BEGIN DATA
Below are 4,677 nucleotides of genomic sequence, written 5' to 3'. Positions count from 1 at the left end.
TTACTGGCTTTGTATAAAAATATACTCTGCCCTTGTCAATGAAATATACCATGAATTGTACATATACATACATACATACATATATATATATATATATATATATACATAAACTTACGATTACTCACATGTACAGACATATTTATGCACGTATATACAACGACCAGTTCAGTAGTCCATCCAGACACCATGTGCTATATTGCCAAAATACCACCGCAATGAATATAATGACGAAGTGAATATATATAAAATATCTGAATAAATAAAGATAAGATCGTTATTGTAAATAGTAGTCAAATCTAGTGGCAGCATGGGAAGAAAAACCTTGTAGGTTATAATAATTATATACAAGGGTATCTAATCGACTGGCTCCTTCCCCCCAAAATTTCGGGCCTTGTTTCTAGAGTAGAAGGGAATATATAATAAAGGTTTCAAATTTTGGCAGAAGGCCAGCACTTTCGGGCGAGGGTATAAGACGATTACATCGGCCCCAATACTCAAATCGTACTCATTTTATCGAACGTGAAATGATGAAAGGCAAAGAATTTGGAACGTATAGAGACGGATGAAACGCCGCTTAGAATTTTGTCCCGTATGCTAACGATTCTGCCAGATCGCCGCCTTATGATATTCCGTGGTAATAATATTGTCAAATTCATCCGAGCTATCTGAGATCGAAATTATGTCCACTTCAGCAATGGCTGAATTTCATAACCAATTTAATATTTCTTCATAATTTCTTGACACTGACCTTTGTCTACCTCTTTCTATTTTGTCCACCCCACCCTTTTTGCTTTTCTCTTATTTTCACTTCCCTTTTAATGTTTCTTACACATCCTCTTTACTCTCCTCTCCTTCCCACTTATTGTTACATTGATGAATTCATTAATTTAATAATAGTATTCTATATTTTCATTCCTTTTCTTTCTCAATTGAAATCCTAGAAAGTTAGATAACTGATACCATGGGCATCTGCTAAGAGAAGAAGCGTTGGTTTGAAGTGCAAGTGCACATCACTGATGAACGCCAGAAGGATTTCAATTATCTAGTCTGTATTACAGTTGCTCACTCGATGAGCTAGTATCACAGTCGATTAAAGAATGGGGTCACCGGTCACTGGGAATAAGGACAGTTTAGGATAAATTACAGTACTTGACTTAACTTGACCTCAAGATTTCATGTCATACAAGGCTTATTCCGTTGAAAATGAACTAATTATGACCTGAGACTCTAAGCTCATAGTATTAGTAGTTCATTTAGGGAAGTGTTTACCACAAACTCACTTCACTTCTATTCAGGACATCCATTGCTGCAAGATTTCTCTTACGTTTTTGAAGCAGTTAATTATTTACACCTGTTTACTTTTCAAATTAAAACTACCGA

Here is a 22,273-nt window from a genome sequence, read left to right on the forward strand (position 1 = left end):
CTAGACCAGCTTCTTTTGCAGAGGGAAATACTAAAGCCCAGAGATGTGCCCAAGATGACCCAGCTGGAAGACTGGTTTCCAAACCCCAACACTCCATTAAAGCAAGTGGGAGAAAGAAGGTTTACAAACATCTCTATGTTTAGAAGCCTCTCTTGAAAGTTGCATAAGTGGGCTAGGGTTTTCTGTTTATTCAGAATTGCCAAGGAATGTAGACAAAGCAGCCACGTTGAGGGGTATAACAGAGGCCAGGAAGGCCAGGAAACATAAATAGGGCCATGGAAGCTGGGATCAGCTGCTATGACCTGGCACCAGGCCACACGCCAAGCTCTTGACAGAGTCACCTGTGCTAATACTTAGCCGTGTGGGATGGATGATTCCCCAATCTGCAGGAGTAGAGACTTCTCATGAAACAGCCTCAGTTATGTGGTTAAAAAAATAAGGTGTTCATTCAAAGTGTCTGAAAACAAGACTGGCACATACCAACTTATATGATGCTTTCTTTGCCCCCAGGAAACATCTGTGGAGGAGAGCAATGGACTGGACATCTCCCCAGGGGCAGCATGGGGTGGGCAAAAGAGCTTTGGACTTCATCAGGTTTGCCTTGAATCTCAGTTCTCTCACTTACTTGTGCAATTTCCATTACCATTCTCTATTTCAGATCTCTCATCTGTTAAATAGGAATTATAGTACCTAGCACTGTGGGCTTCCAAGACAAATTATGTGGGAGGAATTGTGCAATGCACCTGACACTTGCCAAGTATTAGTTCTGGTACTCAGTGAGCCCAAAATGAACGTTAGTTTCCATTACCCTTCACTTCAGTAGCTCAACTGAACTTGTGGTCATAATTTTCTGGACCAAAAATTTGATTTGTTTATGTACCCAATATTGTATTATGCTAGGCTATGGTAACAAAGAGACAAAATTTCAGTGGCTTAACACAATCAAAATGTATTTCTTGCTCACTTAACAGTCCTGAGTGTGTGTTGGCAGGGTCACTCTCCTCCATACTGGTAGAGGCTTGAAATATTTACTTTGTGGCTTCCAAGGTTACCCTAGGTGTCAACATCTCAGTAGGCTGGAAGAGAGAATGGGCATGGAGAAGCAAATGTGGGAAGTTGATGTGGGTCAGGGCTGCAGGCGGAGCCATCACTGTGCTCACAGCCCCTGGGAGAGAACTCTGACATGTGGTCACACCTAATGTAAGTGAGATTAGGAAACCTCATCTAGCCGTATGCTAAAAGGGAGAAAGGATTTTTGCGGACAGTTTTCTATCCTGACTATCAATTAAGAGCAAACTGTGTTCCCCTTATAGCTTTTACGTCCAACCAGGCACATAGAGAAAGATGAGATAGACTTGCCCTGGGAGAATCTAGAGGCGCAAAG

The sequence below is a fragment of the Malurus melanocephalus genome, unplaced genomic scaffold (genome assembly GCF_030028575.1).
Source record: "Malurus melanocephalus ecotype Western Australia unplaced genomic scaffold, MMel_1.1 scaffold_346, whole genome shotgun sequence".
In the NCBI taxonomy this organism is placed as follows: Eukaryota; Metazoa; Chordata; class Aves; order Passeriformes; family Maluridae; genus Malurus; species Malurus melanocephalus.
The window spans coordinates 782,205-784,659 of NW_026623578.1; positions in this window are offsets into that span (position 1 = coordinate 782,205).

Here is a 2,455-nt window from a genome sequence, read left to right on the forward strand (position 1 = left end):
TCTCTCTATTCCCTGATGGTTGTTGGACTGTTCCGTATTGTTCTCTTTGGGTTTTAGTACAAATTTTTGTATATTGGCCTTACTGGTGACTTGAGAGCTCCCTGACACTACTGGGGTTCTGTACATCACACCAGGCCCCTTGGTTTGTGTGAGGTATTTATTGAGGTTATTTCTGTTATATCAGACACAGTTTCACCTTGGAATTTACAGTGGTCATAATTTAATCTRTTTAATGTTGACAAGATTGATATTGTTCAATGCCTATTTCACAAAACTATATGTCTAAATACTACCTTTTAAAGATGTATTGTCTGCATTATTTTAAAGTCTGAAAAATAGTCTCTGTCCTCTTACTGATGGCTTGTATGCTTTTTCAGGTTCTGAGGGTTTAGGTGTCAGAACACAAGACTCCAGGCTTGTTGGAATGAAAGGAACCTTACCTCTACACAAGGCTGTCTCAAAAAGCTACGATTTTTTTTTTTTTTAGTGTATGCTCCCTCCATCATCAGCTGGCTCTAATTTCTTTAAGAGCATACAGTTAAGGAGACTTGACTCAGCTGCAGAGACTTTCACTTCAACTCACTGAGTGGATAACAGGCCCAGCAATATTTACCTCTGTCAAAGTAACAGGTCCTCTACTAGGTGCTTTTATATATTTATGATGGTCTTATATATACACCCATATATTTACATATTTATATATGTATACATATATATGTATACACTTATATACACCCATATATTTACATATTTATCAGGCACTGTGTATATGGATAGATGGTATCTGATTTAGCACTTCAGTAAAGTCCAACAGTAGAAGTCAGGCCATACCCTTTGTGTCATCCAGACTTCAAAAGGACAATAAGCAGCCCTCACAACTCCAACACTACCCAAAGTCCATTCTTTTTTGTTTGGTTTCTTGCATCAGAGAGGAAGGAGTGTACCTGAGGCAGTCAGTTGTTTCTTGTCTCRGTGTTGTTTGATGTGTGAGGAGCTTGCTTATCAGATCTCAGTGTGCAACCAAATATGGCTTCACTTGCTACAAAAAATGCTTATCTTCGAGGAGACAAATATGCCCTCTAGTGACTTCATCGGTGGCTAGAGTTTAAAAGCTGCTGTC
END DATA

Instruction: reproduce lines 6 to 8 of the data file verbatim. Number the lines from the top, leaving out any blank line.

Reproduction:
Source record: "Malurus melanocephalus ecotype Western Australia unplaced genomic scaffold, MMel_1.1 scaffold_346, whole genome shotgun sequence".
In the NCBI taxonomy this organism is placed as follows: Eukaryota; Metazoa; Chordata; class Aves; order Passeriformes; family Maluridae; genus Malurus; species Malurus melanocephalus.
The window spans coordinates 782,205-784,659 of NW_026623578.1; positions in this window are offsets into that span (position 1 = coordinate 782,205).